Negative gearing explained
Negative gearing is a popular strategy among Australian investors. Over the past few years it’s become a media buzzword and a bit of a political hot potato as well. So if you’re thinking about investing in property and would like to know what negative gearing is, or you’d just like to know what all the fuss is about, then check out our negative gearing breakdown below and find out how this tax minimalisation strategy is being used.
What is negative gearing?
Negative gearing is where you borrow money to invest and the income from the investment (e.g. rent) is less than what the investment costs you (e.g. in interest and other related expenses). Essentially meaning that you’re making a loss on your investment and off-setting this against your taxable income.
Negative gearing is most commonly used in Australia on mortgage interest for an investment property loan. But you may be able to also negatively gear investment funds used to purchase shares – where the dividends are less than the interest on the loan. For example, if you were to buy shares in a company using borrowed investment funds that cost $10,000 in interest and the shares only return $7,000 in dividends, then your investment has lost $3,000. This means you would now be negatively geared and can use this $3,000 as a deduction from your taxable income.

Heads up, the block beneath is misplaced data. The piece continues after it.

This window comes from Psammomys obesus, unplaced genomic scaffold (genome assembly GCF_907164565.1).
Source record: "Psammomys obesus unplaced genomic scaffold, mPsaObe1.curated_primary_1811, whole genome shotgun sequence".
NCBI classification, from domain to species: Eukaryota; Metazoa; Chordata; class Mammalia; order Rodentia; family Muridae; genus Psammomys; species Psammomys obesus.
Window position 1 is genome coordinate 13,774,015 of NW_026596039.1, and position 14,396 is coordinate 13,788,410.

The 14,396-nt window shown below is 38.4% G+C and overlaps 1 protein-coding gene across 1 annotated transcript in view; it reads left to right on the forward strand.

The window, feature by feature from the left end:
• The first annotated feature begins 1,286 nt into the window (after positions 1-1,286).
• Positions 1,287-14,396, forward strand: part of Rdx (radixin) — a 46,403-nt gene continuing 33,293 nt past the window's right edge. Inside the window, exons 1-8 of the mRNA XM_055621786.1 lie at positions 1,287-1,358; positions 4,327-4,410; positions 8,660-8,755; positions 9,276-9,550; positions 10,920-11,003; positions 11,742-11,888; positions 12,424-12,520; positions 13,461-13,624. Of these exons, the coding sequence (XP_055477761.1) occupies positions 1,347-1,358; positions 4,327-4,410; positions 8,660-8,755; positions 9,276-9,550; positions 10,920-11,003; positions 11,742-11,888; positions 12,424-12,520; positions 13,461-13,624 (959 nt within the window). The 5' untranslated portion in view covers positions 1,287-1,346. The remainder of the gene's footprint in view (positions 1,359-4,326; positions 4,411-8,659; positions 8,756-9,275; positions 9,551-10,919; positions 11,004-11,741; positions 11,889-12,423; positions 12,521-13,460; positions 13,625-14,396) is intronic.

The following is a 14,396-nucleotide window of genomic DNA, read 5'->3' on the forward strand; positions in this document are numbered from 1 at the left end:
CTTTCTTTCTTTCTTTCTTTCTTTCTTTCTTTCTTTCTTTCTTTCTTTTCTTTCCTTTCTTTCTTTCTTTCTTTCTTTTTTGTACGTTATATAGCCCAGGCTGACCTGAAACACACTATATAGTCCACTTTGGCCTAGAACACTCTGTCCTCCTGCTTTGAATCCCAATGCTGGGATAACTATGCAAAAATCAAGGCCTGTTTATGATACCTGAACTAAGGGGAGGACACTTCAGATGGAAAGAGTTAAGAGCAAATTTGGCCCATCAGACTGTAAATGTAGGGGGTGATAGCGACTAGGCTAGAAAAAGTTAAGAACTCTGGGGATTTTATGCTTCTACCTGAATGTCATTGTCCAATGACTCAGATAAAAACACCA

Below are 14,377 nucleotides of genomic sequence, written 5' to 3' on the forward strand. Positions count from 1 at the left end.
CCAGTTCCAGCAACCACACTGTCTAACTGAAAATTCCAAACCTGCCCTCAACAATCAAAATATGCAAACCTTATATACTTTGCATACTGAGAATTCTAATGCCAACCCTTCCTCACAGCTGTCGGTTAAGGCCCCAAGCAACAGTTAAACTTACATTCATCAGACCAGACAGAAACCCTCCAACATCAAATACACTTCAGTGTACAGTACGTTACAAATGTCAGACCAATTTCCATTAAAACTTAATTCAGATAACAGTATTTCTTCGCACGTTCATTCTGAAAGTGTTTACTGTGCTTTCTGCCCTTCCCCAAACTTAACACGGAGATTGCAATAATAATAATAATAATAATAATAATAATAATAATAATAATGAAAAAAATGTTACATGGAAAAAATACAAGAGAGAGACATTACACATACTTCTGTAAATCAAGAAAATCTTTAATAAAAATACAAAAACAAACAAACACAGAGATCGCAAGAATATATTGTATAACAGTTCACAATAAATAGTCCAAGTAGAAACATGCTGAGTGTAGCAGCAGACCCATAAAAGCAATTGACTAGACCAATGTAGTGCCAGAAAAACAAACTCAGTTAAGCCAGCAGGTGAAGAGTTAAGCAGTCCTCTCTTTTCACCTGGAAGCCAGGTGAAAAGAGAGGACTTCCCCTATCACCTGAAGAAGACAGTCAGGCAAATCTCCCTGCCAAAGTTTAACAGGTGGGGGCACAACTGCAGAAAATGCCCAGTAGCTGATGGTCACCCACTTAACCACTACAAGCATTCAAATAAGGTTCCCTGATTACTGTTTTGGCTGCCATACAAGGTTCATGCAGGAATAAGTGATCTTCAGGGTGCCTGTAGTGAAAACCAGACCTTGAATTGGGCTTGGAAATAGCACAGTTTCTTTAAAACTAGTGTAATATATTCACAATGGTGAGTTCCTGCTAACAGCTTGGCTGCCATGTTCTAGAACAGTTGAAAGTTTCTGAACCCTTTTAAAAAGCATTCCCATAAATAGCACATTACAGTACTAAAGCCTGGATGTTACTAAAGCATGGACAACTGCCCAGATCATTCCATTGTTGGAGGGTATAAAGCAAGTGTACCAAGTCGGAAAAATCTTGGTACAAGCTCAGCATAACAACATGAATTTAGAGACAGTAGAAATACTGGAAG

What is positive gearing?
Negative gearing’s media-shy brother is positive gearing. With a negatively geared investment property, your investment runs at a loss. Whereas a positively geared investment is one where you make ‘positive’ income from your rental property payments. For example, your tenants pay more rent than the expenses incurred from the interest repayments on your investment property loan.
Before you think about investing – negatively or positively – you should always seek independent financial advice. A qualified financial planner can help by discussing your financial objectives, situation or needs. A financial planner can also advise on tax effective investment strategies, such as negative gearing.
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Information provided is general advice only and has been prepared without taking into account any person’s particular objectives, financial situation or needs.
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